There’s something wrong with your short film; no matter how many exciting sequences you put into it, there’s still something the story is lacking. And when you look at the stories like Romeo and Juliet and A Christmas Carol, you’re amazed at how long they have stood the test of time. Why do millions flock to hear variations of these cherished classics over and over instead of the seemingly entertaining eye candy? What do these masterpieces have that you are obviously lacking??
Before we can answer that, we must look at the purpose of telling a story. Whether we realize it or not, we tell each other stories in order to teach a lesson we’ve learned. These are not the lessons you’ve been taught in school for an exam; they are what you have experienced along the path of life, and the ones that you must share with someone down the road so that they know ahead of time. As acclaimed writer Will Eisner says:
“The story form is a vehicle for conveying information in an easily absorbed manner. It can relate abstract ideas, sciences, or unfamiliar concepts by the analogous use of familiar forms of phenomenon.”¹
So, how does that help us answer our question? Well, what separates these beloved stories from the mindless eye candy is that they address solutions to the moral problems anyone of a given background face on a daily basis; Charles Dickens’ timeless tale focuses on the importance of being charitable and kind to those who are less fortunate, while William Shakespeare’s enduring tragedy addresses the struggle between true love and the discrimination that society constantly faces. Thus, by focusing more on messages that are comprehensible and widely accepted, your story has a better chance of reaching a wider audience and stand among the giants as a classic.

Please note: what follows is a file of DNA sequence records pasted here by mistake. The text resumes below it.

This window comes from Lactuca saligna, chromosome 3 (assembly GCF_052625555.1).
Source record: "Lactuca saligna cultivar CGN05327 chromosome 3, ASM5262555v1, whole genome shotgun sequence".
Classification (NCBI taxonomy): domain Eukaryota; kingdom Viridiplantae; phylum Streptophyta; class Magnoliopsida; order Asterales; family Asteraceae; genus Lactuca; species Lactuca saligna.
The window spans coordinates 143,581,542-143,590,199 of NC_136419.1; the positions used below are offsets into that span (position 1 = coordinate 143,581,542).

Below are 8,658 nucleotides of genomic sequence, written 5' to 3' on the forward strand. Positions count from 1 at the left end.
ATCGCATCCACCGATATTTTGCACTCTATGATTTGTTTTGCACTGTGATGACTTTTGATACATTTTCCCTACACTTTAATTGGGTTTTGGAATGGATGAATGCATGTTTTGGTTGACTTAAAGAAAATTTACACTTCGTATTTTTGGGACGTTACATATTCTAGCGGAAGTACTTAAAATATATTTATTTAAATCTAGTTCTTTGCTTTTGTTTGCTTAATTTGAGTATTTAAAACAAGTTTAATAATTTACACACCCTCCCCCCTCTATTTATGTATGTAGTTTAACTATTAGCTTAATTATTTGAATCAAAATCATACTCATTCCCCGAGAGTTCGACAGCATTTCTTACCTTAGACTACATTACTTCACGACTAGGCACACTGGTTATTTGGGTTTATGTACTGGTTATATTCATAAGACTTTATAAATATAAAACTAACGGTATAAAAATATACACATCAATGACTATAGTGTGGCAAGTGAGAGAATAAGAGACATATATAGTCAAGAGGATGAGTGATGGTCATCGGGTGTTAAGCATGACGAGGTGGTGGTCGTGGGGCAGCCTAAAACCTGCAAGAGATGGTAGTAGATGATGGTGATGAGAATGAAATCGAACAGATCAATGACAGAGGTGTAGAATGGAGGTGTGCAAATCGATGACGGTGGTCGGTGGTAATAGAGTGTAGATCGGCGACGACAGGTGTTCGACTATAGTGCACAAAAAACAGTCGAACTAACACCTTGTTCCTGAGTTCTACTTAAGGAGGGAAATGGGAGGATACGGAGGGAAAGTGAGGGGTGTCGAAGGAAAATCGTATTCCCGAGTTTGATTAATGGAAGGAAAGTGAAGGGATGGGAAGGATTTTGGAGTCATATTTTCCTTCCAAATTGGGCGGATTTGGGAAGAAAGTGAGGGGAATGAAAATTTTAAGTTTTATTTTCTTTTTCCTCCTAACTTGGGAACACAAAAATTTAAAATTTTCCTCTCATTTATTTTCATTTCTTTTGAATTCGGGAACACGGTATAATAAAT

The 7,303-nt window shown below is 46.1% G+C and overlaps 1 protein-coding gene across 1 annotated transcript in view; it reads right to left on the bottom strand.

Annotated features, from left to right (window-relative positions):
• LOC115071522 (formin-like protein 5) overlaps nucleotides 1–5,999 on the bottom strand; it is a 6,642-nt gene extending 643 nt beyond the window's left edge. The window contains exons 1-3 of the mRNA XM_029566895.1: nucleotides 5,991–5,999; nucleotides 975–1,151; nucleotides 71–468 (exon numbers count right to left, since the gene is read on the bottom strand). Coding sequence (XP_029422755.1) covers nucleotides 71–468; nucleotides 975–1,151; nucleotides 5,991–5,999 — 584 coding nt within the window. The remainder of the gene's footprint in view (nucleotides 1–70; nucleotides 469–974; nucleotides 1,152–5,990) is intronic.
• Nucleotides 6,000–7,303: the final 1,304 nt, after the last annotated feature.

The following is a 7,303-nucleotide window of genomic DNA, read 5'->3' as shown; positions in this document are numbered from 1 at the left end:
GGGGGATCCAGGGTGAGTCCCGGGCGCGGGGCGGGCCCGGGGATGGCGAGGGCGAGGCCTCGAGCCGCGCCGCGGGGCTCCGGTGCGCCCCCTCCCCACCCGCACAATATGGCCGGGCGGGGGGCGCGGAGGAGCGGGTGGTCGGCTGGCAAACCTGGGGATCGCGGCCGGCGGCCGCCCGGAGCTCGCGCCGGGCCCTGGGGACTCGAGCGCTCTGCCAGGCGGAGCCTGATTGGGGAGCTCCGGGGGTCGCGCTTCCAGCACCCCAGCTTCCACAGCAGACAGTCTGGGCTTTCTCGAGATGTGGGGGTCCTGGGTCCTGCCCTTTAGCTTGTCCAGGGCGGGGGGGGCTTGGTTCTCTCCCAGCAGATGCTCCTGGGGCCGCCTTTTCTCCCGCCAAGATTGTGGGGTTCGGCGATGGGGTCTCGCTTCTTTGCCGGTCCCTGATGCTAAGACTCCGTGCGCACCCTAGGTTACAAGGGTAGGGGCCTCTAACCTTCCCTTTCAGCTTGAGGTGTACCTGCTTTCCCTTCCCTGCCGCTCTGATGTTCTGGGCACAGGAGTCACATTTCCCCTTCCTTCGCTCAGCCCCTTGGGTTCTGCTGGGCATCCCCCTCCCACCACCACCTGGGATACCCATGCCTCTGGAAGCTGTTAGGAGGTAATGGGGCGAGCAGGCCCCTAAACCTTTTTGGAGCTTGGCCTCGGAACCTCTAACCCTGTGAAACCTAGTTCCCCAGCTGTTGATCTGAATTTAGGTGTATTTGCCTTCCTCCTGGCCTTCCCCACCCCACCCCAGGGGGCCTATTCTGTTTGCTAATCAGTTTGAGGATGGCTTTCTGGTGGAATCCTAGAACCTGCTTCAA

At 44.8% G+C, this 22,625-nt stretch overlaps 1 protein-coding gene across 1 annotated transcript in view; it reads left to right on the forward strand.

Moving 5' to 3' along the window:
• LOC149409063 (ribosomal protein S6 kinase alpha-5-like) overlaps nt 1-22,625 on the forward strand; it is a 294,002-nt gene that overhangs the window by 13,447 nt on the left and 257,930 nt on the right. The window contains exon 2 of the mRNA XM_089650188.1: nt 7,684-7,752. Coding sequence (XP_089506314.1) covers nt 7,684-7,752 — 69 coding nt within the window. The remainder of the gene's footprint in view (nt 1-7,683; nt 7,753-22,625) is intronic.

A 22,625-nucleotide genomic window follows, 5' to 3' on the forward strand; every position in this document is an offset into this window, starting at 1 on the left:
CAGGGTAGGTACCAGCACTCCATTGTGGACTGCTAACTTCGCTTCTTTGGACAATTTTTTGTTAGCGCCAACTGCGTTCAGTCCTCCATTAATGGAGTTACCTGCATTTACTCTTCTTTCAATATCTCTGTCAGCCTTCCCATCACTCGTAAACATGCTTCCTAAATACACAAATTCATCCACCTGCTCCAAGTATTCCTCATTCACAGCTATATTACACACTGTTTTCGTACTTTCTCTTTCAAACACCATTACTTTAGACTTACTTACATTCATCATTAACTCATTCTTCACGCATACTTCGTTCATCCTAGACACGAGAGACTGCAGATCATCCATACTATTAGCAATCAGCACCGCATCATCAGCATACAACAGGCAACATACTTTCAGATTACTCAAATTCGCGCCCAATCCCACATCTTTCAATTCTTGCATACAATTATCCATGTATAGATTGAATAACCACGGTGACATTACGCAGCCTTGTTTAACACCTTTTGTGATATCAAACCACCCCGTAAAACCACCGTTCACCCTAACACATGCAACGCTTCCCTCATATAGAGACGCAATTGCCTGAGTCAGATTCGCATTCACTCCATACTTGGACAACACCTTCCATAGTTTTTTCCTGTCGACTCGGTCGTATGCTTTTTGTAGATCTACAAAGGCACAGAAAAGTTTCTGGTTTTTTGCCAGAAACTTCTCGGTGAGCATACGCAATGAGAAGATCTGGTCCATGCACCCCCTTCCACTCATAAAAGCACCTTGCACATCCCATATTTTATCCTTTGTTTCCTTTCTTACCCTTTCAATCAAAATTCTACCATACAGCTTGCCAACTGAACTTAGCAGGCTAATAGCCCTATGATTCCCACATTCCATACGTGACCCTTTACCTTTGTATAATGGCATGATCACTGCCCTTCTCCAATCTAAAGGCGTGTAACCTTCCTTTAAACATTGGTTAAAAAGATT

Can you think of any other stories that have stood the test of time? Write it’s title, along with it’s lesson, in the comments section below. See you all next week
1. Eisner, Will. Graphic Storytelling and Visual Narrative: Principles and Practices from the Legendary Cartoonist. New York: W.W. Norton, 2008. Print.